Severe sunburns, especially during childhood, increase the risk of melanoma and other skin cancers. In fact, just one blistering sunburn can double your chances of developing melanoma later in life.
Researchers at Massachusetts General Hospital, like Hensin Tsao, MD, PhD, Clinical Director of Mass General's Melanoma & Pigmented Lesion Center, Director of the Melanoma Genetics Program, are pioneering new skin cancer treatments and prevention efforts.
Here are some tips from Dr. Tsao on how you can stay safe in the sun this summer:
Generously apply sunscreen that provides broad-spectrum protection from both UVA and UVB rays and has a sun protection factor (SPF) of at least 30 to all exposed skin, even on cloudy days. Apply it at least 20 minutes before sun exposure.
Wear protective clothing, such as a long-sleeved shirt, pants, a wide-brimmed hat and sunglasses. Look for clothing items that have SPF manufactured right into the fabric.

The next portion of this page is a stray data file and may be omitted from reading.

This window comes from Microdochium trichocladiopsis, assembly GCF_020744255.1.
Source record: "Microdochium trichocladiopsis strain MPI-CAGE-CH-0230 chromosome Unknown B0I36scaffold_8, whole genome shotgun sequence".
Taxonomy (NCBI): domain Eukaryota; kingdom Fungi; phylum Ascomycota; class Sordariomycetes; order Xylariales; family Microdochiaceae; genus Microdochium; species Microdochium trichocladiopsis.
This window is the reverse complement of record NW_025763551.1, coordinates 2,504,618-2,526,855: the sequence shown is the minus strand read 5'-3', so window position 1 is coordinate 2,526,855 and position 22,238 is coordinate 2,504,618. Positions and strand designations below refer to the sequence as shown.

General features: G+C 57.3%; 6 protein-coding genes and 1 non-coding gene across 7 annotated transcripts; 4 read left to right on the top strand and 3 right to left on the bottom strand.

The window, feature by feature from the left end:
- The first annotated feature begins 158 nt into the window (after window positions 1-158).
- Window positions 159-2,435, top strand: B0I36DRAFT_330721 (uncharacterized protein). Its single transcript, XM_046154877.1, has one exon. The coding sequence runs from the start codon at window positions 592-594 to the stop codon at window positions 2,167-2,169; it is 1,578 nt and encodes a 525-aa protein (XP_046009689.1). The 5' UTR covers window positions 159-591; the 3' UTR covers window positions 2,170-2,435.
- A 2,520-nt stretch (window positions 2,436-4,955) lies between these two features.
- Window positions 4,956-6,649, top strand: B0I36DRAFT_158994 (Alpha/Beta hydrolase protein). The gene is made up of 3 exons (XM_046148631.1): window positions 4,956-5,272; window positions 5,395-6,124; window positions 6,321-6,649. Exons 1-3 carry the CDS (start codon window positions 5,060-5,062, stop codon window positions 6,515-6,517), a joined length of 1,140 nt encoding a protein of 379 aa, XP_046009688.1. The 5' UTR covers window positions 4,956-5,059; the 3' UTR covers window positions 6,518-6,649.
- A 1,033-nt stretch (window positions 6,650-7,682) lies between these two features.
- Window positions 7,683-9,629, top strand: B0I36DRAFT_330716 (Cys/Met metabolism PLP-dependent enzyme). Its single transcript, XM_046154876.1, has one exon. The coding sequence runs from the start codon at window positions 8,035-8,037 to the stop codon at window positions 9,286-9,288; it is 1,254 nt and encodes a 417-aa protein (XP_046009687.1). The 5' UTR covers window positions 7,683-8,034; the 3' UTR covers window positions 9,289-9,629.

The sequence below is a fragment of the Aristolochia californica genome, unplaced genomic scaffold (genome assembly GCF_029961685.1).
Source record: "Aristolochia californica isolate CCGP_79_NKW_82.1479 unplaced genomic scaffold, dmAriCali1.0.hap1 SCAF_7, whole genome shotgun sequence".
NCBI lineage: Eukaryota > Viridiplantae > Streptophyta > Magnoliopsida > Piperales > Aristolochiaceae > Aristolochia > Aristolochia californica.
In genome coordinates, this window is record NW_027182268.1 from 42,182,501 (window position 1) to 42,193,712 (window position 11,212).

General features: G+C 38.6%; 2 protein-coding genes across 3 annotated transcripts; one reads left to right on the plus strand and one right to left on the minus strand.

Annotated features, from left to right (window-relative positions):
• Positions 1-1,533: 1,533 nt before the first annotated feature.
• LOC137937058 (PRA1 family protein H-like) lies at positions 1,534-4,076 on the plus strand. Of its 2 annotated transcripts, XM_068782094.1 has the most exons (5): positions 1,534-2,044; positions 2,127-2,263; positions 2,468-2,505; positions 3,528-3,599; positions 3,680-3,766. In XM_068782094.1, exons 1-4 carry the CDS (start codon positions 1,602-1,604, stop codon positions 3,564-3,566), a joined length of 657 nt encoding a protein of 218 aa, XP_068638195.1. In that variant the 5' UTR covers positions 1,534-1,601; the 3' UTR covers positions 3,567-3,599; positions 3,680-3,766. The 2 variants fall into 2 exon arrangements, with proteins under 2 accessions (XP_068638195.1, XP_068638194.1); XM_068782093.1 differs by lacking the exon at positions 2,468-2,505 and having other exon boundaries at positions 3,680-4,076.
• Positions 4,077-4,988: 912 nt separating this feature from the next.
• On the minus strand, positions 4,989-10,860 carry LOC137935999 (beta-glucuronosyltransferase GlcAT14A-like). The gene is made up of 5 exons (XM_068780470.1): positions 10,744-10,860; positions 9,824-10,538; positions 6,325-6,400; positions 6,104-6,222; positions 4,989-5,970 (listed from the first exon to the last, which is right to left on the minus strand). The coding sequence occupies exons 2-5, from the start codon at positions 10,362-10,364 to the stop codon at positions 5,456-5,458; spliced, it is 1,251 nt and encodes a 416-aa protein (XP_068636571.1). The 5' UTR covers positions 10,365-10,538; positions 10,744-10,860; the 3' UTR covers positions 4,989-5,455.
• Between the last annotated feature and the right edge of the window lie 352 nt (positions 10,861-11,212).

Seek shade when the sun's rays are the strongest, between 10 a.m. and 4 p.m.
Use extra caution near water and sand, as they reflect the damaging rays of the sun, which can increase your chance of sunburn.
Avoid intentional tanning and indoor tanning beds. Research indicates there is no way to get a tan through ultraviolet exposure without increasing the risk for skin cancer.
Get vitamin D safely through a healthy diet that includes vitamin supplements. Don't seek the sun as a vitamin D source.
Be aware of medications that can increase your sensitivity to sunlight. Certain prescription and over-the-counter drugs can make your skin more sensitive to sunlight.
By following these steps, you can help prevent skin cancer and enjoy the outdoors.
We hope that you have a safe summer, and as always, thank you for your support!
Your Friends at the MGH Fund
About the MGH Fund
The MGH Fund supports Mass General's areas of greatest need. When you donate to the MGH Fund, your contribution helps us advance patient care initiatives, seed innovative biomedical research, expand our community and global health efforts, and educate the future leaders of medicine.